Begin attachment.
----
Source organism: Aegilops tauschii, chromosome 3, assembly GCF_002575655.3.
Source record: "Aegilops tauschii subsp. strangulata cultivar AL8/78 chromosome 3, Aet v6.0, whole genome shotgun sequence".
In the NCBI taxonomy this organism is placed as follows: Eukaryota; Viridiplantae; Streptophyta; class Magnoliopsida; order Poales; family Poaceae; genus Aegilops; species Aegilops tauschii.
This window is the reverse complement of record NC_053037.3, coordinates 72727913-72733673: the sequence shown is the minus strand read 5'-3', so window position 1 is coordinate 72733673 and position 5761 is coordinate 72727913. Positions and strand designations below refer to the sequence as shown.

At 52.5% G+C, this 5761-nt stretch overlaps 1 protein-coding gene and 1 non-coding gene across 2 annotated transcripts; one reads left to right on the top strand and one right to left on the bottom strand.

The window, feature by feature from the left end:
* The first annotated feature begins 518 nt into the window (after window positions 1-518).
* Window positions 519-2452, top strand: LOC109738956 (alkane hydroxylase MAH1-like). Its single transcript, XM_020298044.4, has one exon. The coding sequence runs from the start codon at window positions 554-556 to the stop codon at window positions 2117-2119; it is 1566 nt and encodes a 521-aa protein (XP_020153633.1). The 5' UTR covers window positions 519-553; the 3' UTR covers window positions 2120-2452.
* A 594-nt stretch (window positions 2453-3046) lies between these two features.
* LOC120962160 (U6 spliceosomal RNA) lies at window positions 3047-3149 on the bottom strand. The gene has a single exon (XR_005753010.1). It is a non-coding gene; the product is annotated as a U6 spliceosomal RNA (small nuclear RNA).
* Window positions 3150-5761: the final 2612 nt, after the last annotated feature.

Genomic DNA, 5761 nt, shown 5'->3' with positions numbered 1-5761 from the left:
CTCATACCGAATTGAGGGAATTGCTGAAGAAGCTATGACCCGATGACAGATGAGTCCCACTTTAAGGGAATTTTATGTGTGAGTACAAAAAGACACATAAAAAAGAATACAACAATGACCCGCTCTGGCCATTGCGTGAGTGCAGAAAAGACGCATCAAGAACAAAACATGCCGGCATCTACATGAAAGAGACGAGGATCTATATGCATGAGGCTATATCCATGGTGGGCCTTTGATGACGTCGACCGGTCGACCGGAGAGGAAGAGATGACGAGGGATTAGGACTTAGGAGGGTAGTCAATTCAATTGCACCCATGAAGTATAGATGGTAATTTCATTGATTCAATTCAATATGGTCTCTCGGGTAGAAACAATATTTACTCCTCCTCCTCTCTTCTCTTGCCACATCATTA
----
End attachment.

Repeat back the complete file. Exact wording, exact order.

Source organism: Aegilops tauschii, chromosome 3, assembly GCF_002575655.3.
Source record: "Aegilops tauschii subsp. strangulata cultivar AL8/78 chromosome 3, Aet v6.0, whole genome shotgun sequence".
In the NCBI taxonomy this organism is placed as follows: Eukaryota; Viridiplantae; Streptophyta; class Magnoliopsida; order Poales; family Poaceae; genus Aegilops; species Aegilops tauschii.
This window is the reverse complement of record NC_053037.3, coordinates 72727913-72733673: the sequence shown is the minus strand read 5'-3', so window position 1 is coordinate 72733673 and position 5761 is coordinate 72727913. Positions and strand designations below refer to the sequence as shown.

At 52.5% G+C, this 5761-nt stretch overlaps 1 protein-coding gene and 1 non-coding gene across 2 annotated transcripts; one reads left to right on the top strand and one right to left on the bottom strand.

The window, feature by feature from the left end:
* The first annotated feature begins 518 nt into the window (after window positions 1-518).
* Window positions 519-2452, top strand: LOC109738956 (alkane hydroxylase MAH1-like). Its single transcript, XM_020298044.4, has one exon. The coding sequence runs from the start codon at window positions 554-556 to the stop codon at window positions 2117-2119; it is 1566 nt and encodes a 521-aa protein (XP_020153633.1). The 5' UTR covers window positions 519-553; the 3' UTR covers window positions 2120-2452.
* A 594-nt stretch (window positions 2453-3046) lies between these two features.
* LOC120962160 (U6 spliceosomal RNA) lies at window positions 3047-3149 on the bottom strand. The gene has a single exon (XR_005753010.1). It is a non-coding gene; the product is annotated as a U6 spliceosomal RNA (small nuclear RNA).
* Window positions 3150-5761: the final 2612 nt, after the last annotated feature.

Genomic DNA, 5761 nt, shown 5'->3' with positions numbered 1-5761 from the left:
CTCATACCGAATTGAGGGAATTGCTGAAGAAGCTATGACCCGATGACAGATGAGTCCCACTTTAAGGGAATTTTATGTGTGAGTACAAAAAGACACATAAAAAAGAATACAACAATGACCCGCTCTGGCCATTGCGTGAGTGCAGAAAAGACGCATCAAGAACAAAACATGCCGGCATCTACATGAAAGAGACGAGGATCTATATGCATGAGGCTATATCCATGGTGGGCCTTTGATGACGTCGACCGGTCGACCGGAGAGGAAGAGATGACGAGGGATTAGGACTTAGGAGGGTAGTCAATTCAATTGCACCCATGAAGTATAGATGGTAATTTCATTGATTCAATTCAATATGGTCTCTCGGGTAGAAACAATATTTACTCCTCCTCCTCTCTTCTCTTGCCACATCATTA